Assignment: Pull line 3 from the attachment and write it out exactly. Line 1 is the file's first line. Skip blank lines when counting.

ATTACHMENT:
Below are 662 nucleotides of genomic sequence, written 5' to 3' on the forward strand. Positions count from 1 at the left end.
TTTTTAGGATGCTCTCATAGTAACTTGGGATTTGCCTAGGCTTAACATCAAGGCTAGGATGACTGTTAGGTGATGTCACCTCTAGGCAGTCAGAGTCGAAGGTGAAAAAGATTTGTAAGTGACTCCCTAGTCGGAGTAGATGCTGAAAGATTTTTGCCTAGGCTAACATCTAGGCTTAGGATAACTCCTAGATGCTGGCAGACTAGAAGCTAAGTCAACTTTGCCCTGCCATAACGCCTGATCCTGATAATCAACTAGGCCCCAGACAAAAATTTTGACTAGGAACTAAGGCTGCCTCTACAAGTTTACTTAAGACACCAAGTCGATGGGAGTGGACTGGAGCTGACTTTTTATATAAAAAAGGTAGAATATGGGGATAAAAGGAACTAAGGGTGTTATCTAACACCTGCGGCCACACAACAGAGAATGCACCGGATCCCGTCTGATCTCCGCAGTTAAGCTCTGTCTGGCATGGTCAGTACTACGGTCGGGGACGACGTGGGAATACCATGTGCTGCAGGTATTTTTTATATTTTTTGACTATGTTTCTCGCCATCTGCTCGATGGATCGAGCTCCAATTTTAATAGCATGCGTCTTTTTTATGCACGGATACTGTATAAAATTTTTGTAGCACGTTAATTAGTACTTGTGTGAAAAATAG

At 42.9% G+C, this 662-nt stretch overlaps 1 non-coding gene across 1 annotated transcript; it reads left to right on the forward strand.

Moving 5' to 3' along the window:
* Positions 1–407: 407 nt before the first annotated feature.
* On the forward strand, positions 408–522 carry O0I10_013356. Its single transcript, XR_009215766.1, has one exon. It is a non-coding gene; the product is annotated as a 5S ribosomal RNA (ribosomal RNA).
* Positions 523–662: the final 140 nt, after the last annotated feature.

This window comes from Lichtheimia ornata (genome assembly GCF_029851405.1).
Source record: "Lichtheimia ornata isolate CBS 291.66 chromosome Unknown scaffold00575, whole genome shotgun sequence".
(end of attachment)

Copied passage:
At 42.9% G+C, this 662-nt stretch overlaps 1 non-coding gene across 1 annotated transcript; it reads left to right on the forward strand.